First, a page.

Earth Day is April 22, but environmental activists and officials want to see earth-friendly activities observed year-round.
On Tuesday, Jennifer Adkins, executive director of the Partnership for the Delaware Estuary, recognized the many accomplishments made since the first Earth Day 44 years ago.
In 1970, Earth Day was created to bring attention to the idea of environmental reform, with the hope of applying scientific advancements to improve management of the environment and changing the relationship between humans and their environment.
Since then, the impact has been a change in the public’s awareness of their environment, the creation of organizations who advocate for environmentally-sound practices and policies and the implementation of these ideas.
“In hindsight, this makes a lot of sense, but it was a big change,” Adkins said. “Like any meaningful change, it takes time.”
Much accomplished, much to do
Adkins explained that for the changes to be implemented, time was needed for the study of ecological systems, for research and development to be initiated, and for the application of reworked infrastructure.
The good news: To some degree, it worked. Rivers are cleaner, aquatic species are again inhabiting local water bodies, and riverfronts are being reclaimed for recreation and development.
“We began using what we were learning to introduce people to new ideas for how they can be good stewards of land and water,” she said.
But, of course, their work is far from over. DNREC Secretary Collin O’Mara noted that 86 percent of Delaware waterways are not safe for swimming
As some suggested on Tuesday, the most challenging work lies ahead.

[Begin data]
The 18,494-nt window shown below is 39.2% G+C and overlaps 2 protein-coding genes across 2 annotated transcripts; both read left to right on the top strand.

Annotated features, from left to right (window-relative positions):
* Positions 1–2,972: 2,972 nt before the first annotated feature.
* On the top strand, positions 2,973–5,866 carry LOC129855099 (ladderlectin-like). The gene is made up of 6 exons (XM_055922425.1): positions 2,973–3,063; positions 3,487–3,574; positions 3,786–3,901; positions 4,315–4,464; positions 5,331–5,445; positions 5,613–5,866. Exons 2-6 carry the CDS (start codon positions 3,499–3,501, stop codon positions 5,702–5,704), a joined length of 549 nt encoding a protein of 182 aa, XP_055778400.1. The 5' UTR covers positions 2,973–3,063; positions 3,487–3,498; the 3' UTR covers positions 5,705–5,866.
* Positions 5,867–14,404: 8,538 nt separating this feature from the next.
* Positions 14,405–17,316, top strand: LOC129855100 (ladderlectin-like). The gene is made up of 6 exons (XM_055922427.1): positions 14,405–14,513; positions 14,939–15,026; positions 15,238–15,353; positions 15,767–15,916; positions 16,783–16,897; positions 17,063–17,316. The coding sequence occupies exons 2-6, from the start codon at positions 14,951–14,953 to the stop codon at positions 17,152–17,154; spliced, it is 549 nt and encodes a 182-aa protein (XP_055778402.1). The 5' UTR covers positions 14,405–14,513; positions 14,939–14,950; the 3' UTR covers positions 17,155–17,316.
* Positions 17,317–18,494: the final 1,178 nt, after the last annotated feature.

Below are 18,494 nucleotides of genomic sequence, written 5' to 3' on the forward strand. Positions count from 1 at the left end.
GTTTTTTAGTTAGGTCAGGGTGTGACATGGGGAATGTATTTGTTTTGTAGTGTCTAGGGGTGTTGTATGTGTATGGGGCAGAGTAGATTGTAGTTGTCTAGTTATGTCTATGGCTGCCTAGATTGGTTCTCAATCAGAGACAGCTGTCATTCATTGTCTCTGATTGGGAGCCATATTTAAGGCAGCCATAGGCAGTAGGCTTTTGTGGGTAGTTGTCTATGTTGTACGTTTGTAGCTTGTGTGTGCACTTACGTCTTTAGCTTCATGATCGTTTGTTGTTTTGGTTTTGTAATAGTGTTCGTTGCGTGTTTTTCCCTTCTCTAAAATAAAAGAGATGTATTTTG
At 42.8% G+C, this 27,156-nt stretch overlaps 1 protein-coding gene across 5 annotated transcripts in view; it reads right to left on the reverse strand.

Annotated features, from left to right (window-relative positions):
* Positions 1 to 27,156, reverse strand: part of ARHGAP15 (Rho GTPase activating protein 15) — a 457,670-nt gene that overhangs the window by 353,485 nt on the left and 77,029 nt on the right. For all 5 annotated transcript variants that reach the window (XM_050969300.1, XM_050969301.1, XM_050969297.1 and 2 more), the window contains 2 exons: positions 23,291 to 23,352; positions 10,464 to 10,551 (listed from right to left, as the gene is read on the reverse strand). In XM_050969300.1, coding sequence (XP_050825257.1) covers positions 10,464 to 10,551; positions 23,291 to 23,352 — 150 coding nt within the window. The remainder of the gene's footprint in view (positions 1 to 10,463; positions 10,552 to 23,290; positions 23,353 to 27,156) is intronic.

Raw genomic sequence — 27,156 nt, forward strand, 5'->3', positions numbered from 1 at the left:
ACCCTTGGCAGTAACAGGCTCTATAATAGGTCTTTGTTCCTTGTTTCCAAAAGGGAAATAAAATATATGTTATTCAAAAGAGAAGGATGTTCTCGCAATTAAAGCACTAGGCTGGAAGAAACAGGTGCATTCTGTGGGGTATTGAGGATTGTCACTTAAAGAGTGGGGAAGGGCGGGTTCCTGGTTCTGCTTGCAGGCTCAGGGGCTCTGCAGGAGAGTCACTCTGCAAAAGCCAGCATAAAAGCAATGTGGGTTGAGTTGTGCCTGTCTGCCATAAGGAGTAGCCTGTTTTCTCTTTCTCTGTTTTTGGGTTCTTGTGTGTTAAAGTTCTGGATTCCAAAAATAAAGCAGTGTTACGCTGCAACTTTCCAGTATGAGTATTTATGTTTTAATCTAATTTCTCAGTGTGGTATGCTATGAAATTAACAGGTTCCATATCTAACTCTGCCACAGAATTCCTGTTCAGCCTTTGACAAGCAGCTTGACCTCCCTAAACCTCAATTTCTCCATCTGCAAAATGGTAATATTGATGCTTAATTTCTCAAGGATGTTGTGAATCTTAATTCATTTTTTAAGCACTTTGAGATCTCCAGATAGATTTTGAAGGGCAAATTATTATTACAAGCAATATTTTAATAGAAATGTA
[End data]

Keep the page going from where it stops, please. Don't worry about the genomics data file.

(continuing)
“We’ve picked the low-hanging fruit,” observed Shawn Garvin, regional administrator for the EPA.
The most obvious sources of pollution are being addressed, which makes current concerns – contaminated soil, airborne pollutants and runoff from paved surfaces – more vexing.
In addition, Garvin described climate change and carbon emissions as being high on his watch list.
“These are the problems we are facing today,” Adkins said. “To solve them, we need everyone to play a part.”
Earth Day everyday
Speakers at Wilmington’s 11th annual Earth Day event had a variety of suggestions to observe Earth Day the other 364 days of the year.
O’Mara plugged Gov. Jack Markell’s clean water bill, which so far seems to be treading water with Delaware legislators. In addition, he pointed to practical steps, in the forms of making fewer commutes, opting for more fuel-efficient vehicles, and walking whenever possible.
Deb Brown, president of the American Lung Association of the Mid-Atlantic, asked Delawareans to “do their share for cleaner air” by using an alternate form of transportation during Air Quality Awareness week, which runs from Apr. 28 and May 2.
To assist in spreading the message of Earth Day, David Raymond – known to many as the original Phillie Phanatic – created a new mascot known as “Tropo,” who will be made available at no cost to elementary schools.
Whatever the means, the speakers agreed that collective action will have the greatest impact.
“A lot of great things started with the energy that was put into the first Earth Day,”Garvin said, “and that same energy and that same leadership and that same involvement by us, the public … is really what is going to make a difference.”